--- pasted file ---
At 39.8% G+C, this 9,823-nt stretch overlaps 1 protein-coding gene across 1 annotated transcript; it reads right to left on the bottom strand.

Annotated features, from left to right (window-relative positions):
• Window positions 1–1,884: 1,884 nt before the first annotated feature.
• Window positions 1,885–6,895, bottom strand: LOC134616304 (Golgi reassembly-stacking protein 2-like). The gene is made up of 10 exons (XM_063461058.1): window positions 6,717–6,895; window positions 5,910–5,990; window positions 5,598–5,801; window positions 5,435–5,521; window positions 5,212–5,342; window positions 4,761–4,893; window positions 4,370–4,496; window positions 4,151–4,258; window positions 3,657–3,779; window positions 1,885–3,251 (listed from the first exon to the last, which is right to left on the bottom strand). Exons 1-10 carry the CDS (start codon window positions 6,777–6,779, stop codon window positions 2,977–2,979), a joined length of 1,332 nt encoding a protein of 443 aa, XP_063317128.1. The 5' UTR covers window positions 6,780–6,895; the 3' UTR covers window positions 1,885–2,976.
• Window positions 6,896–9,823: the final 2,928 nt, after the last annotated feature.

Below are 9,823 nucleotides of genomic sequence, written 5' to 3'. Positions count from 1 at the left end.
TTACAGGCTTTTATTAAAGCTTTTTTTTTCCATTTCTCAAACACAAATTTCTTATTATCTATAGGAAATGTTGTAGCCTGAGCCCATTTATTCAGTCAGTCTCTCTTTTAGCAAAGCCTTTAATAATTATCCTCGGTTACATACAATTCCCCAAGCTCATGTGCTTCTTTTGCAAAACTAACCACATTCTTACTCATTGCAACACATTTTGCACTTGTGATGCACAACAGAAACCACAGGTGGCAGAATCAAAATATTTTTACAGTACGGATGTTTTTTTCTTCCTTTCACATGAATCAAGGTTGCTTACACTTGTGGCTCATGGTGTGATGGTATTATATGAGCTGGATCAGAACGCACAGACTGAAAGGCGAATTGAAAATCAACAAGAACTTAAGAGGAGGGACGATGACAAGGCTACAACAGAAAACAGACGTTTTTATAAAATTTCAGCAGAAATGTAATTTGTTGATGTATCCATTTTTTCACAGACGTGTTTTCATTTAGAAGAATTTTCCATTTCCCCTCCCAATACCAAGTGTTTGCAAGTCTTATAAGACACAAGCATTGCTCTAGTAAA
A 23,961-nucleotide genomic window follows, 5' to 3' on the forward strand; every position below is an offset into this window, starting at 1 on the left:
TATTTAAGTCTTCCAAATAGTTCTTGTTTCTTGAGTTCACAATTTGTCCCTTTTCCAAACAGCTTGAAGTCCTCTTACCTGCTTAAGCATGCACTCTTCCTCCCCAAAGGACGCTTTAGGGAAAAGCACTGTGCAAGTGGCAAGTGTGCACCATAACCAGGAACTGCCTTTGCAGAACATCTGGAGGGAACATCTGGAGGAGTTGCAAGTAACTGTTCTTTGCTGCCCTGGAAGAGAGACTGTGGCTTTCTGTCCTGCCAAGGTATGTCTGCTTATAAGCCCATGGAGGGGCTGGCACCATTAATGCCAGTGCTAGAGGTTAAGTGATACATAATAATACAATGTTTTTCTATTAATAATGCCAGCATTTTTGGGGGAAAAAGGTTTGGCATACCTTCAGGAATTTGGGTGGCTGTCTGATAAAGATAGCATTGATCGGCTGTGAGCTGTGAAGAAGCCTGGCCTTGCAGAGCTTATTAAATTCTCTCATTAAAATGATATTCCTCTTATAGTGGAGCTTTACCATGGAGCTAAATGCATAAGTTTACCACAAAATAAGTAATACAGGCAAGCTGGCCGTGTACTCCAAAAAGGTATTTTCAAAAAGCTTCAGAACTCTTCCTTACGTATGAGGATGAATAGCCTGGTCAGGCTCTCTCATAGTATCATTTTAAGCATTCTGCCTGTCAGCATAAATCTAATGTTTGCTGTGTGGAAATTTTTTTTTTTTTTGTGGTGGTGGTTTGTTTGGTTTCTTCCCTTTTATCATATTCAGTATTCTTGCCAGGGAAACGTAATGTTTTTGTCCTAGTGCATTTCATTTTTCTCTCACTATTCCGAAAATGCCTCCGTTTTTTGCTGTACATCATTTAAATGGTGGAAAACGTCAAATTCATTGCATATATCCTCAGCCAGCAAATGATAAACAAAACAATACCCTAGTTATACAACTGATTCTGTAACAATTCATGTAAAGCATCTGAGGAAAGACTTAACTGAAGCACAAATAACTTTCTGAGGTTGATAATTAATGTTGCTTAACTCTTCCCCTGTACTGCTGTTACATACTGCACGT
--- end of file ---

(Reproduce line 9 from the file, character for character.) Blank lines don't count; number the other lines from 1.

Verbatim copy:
TATTTAAGTCTTCCAAATAGTTCTTGTTTCTTGAGTTCACAATTTGTCCCTTTTCCAAACAGCTTGAAGTCCTCTTACCTGCTTAAGCATGCACTCTTCCTCCCCAAAGGACGCTTTAGGGAAAAGCACTGTGCAAGTGGCAAGTGTGCACCATAACCAGGAACTGCCTTTGCAGAACATCTGGAGGGAACATCTGGAGGAGTTGCAAGTAACTGTTCTTTGCTGCCCTGGAAGAGAGACTGTGGCTTTCTGTCCTGCCAAGGTATGTCTGCTTATAAGCCCATGGAGGGGCTGGCACCATTAATGCCAGTGCTAGAGGTTAAGTGATACATAATAATACAATGTTTTTCTATTAATAATGCCAGCATTTTTGGGGGAAAAAGGTTTGGCATACCTTCAGGAATTTGGGTGGCTGTCTGATAAAGATAGCATTGATCGGCTGTGAGCTGTGAAGAAGCCTGGCCTTGCAGAGCTTATTAAATTCTCTCATTAAAATGATATTCCTCTTATAGTGGAGCTTTACCATGGAGCTAAATGCATAAGTTTACCACAAAATAAGTAATACAGGCAAGCTGGCCGTGTACTCCAAAAAGGTATTTTCAAAAAGCTTCAGAACTCTTCCTTACGTATGAGGATGAATAGCCTGGTCAGGCTCTCTCATAGTATCATTTTAAGCATTCTGCCTGTCAGCATAAATCTAATGTTTGCTGTGTGGAAATTTTTTTTTTTTTTGTGGTGGTGGTTTGTTTGGTTTCTTCCCTTTTATCATATTCAGTATTCTTGCCAGGGAAACGTAATGTTTTTGTCCTAGTGCATTTCATTTTTCTCTCACTATTCCGAAAATGCCTCCGTTTTTTGCTGTACATCATTTAAATGGTGGAAAACGTCAAATTCATTGCATATATCCTCAGCCAGCAAATGATAAACAAAACAATACCCTAGTTATACAACTGATTCTGTAACAATTCATGTAAAGCATCTGAGGAAAGACTTAACTGAAGCACAAATAACTTTCTGAGGTTGATAATTAATGTTGCTTAACTCTTCCCCTGTACTGCTGTTACATACTGCACGT